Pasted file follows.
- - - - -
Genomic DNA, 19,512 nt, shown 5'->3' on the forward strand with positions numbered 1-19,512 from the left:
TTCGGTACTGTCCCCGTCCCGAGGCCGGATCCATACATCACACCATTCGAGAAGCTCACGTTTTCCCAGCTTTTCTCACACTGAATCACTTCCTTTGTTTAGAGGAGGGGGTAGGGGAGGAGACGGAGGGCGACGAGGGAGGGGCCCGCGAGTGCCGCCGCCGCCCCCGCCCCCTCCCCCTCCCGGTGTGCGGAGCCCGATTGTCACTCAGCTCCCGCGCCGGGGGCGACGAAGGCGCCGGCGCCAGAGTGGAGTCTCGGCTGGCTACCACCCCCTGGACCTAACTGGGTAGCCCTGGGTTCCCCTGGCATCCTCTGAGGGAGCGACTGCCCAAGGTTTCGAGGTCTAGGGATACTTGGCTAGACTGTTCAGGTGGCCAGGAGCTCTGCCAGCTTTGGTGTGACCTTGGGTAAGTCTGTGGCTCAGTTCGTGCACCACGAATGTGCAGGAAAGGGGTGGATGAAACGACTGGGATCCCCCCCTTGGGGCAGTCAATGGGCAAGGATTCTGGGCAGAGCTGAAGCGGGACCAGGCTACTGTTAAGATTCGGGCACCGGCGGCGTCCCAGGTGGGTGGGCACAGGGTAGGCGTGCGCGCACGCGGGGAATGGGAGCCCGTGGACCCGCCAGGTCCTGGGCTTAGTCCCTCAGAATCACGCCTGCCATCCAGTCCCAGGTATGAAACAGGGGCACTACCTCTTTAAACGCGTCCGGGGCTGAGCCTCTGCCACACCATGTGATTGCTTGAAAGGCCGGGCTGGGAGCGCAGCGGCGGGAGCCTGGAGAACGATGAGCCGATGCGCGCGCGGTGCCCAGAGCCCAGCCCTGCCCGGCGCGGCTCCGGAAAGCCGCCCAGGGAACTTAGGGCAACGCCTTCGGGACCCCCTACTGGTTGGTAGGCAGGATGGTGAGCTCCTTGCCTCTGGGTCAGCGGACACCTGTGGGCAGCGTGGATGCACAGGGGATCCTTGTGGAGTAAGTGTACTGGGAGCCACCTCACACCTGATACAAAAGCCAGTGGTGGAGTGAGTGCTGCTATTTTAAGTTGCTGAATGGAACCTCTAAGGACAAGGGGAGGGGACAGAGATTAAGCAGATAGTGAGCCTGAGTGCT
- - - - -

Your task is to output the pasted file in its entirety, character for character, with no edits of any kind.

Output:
Genomic DNA, 19,512 nt, shown 5'->3' on the forward strand with positions numbered 1-19,512 from the left:
TTCGGTACTGTCCCCGTCCCGAGGCCGGATCCATACATCACACCATTCGAGAAGCTCACGTTTTCCCAGCTTTTCTCACACTGAATCACTTCCTTTGTTTAGAGGAGGGGGTAGGGGAGGAGACGGAGGGCGACGAGGGAGGGGCCCGCGAGTGCCGCCGCCGCCCCCGCCCCCTCCCCCTCCCGGTGTGCGGAGCCCGATTGTCACTCAGCTCCCGCGCCGGGGGCGACGAAGGCGCCGGCGCCAGAGTGGAGTCTCGGCTGGCTACCACCCCCTGGACCTAACTGGGTAGCCCTGGGTTCCCCTGGCATCCTCTGAGGGAGCGACTGCCCAAGGTTTCGAGGTCTAGGGATACTTGGCTAGACTGTTCAGGTGGCCAGGAGCTCTGCCAGCTTTGGTGTGACCTTGGGTAAGTCTGTGGCTCAGTTCGTGCACCACGAATGTGCAGGAAAGGGGTGGATGAAACGACTGGGATCCCCCCCTTGGGGCAGTCAATGGGCAAGGATTCTGGGCAGAGCTGAAGCGGGACCAGGCTACTGTTAAGATTCGGGCACCGGCGGCGTCCCAGGTGGGTGGGCACAGGGTAGGCGTGCGCGCACGCGGGGAATGGGAGCCCGTGGACCCGCCAGGTCCTGGGCTTAGTCCCTCAGAATCACGCCTGCCATCCAGTCCCAGGTATGAAACAGGGGCACTACCTCTTTAAACGCGTCCGGGGCTGAGCCTCTGCCACACCATGTGATTGCTTGAAAGGCCGGGCTGGGAGCGCAGCGGCGGGAGCCTGGAGAACGATGAGCCGATGCGCGCGCGGTGCCCAGAGCCCAGCCCTGCCCGGCGCGGCTCCGGAAAGCCGCCCAGGGAACTTAGGGCAACGCCTTCGGGACCCCCTACTGGTTGGTAGGCAGGATGGTGAGCTCCTTGCCTCTGGGTCAGCGGACACCTGTGGGCAGCGTGGATGCACAGGGGATCCTTGTGGAGTAAGTGTACTGGGAGCCACCTCACACCTGATACAAAAGCCAGTGGTGGAGTGAGTGCTGCTATTTTAAGTTGCTGAATGGAACCTCTAAGGACAAGGGGAGGGGACAGAGATTAAGCAGATAGTGAGCCTGAGTGCT